Title: Edgar Allan Poe and the Riddle of Darkness at Night
Podcaster: Paul Halpern
Links: Paul Halpern’s website: http://phalpern.com
Description: The night sky is a dark canopy speckled with stars. Yet, as German astronomer Wilhelm Olbers pointed out in the 1820s, if the universe were spatially infinite and you looked in any direction you should see the light from some star. Then why is darkness at night the rule—not a brilliant blaze? Remarkably, Edgar Allan Poe, whose 200th birthday is being celebrated this year, deduced at least part of the solution in his 1848 work Eureka. He speculated that light takes much longer from astronomical objects that previously thought. Assume a finite-aged, expanding universe and the answer is clear.
Bio: Paul Halpern is a physics professor and the author of eleven widely-acclaimed popular science books exploring space, time, extrasolar planets, cosmology and higher dimensions. His books include “What’s Science Ever Done for Us? What the Simpsons Can Teach Us About Physics, Robots, Life and the Universe,” “Brave New Universe,” “Faraway Worlds,” “The Great Beyond,” “The Quest for Alien Planets” and “Cosmic Wormholes.” Halpern has appeared on the History Channel, the PBS series “FutureQuest,” and a number of other televisions and radio programs. He is the recipient of a Guggenheim Fellowship, a Fulbright Scholarship and an Athenaeum Literary Award.
Today’s Sponsor: The sponsor for today’s episode is anonymous. He is just happy to support something that will, hopefully, spread the joy of astronomy.
Greetings and welcome to the February 28th podcast of the International Year of Astronomy. My name is Paul Halpern, and I am a professor of physics at the University of the Sciences in Philadelphia. I’ve written a number of books about space, time, higher dimensions, scientific prediction, exoplanets and the structure of the universe. My most recent book “What’s Science Ever Done for Us?” explores science on the Simpsons. I’ve also published numerous articles about astrophysics and other subjects. For more information about my work please see my website: phalpern.com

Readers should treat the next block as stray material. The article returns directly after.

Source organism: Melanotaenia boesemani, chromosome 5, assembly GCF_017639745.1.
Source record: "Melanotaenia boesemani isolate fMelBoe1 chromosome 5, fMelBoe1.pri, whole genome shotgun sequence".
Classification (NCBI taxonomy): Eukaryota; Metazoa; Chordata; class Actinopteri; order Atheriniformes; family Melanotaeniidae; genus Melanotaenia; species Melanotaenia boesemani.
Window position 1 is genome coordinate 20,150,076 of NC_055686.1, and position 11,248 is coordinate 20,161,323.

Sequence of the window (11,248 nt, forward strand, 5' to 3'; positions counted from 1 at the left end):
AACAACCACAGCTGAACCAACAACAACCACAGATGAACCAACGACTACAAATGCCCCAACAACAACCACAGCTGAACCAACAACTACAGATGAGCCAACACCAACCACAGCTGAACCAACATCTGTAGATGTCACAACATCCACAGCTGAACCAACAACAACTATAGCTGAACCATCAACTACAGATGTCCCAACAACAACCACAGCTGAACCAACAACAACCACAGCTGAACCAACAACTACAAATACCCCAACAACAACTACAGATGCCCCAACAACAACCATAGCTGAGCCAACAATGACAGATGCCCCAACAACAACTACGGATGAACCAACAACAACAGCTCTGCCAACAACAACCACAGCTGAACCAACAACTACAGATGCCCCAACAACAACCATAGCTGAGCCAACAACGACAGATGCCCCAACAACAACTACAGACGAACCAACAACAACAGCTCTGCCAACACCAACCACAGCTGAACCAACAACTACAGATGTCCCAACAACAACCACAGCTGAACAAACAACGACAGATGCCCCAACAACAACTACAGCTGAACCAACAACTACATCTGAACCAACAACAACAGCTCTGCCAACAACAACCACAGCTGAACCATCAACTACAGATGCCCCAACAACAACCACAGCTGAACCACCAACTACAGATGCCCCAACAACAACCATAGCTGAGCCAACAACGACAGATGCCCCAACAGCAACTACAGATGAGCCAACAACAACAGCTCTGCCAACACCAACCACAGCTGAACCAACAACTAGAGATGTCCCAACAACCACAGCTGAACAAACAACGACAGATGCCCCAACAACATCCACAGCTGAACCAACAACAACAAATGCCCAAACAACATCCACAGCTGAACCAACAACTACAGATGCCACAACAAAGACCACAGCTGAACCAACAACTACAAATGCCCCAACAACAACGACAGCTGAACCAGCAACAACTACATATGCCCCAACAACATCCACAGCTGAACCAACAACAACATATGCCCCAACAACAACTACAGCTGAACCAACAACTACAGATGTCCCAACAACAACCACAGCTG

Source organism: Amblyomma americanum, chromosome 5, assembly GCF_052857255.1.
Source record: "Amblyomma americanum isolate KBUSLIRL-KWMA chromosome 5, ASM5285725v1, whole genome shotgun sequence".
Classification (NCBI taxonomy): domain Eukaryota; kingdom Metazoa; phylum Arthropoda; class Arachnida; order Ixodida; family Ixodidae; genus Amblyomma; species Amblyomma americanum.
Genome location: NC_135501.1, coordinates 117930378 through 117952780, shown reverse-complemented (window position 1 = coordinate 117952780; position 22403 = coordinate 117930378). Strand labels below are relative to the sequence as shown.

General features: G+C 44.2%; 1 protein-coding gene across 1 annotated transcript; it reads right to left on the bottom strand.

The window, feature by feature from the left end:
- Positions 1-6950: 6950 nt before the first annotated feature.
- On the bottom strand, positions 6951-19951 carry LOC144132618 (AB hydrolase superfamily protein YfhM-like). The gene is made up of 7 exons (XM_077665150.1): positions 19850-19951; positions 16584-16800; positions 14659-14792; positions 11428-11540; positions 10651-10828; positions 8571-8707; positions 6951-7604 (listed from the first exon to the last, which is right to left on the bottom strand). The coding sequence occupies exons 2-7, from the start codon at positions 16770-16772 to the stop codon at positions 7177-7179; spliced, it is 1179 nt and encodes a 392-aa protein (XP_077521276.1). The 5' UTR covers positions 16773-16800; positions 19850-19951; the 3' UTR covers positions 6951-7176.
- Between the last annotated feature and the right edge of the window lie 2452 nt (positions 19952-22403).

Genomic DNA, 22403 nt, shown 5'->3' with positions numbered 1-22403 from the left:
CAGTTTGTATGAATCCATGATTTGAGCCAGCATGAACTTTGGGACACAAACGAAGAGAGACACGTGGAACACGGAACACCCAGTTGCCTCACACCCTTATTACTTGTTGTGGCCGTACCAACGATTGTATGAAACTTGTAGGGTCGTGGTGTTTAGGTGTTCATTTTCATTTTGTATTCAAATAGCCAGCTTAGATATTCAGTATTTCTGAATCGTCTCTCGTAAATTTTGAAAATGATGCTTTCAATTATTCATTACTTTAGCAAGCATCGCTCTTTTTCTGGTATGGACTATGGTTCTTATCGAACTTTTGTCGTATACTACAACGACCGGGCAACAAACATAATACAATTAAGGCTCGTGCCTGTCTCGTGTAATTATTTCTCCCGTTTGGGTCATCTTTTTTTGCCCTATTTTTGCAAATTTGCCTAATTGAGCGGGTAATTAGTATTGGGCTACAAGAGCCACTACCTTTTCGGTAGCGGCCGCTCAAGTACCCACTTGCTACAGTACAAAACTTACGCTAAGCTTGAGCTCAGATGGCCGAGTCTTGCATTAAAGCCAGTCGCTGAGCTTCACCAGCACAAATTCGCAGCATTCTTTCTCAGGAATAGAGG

In our imagination, let us leave the bright lights of cities and suburbs behind and venture deep into the countryside. In some of the remote places on earth, where astronomers appreciate the lack of luminous interference, the night is as black as ravens’ wings. The darkness hangs low like a stealthy, shadowy bird, tap, tap, tapping on an observatory door.
“Deep into that darkness peering, long I stood there wondering, fearing,
Doubting, dreaming dreams no mortal ever dared to dream before
But the silence was unbroken, and the darkness gave no token,
And the only word there spoken was…”
Poe? What does Edgar Allan Poe, the author of numerous tales of mystery, horror and suspense, as well as eerie poems such as “The Raven,” an excerpt of which I’ve just read, have to do with astronomy? Coincidentally the International Year of Astronomy corresponds to Poe’s bicentennial, being celebrated by fans around the world. Born on January 19, 1809, Poe arrived in this world halfway between the first astronomical use of the telescope and the present day.
Interesting coincidence. Still, there must be more of a connection that justifies the words in this podcast. How did Poe contribute to our understanding of the universe? If you know the answer, shout “Eureka.”
Poe was not just a fiction writer, as it turns out. He also dabbled in scientific speculation. In Eureka – A Prose Poem, published in 1848, one year before he died, Poe outlined some of his theories of the cosmos. His goals were by no means modest. “I design to speak of the Physical, Metaphysical and Mathematical – of the Material and Spiritual Universe – of its Essence, its Origin, its Creation, its Present Condition and its Destiny,” he wrote. Most ambitious indeed!
One of the questions Poe pondered has to do with the riddle of darkness at night, known as Olbers’ Paradox. The conundrum is named for German astronomer Wilhelm Olbers who proposed it in the 1820s. Olbers supposed that the universe is infinitely large, has lasted indefinitely, and is evenly distributed with stars. He calculated that if you look in any direction in the nighttime sky you should see the light from some star at a particular distance away. Some points in the sky would represent light from nearer stars; others, farther stars. Therefore, the nocturnal sky should be ablaze with light! Midnight, the time when Poe’s raven poetically appeared, should be as bright as noon, thanks to the collected power of an infinite number of suns.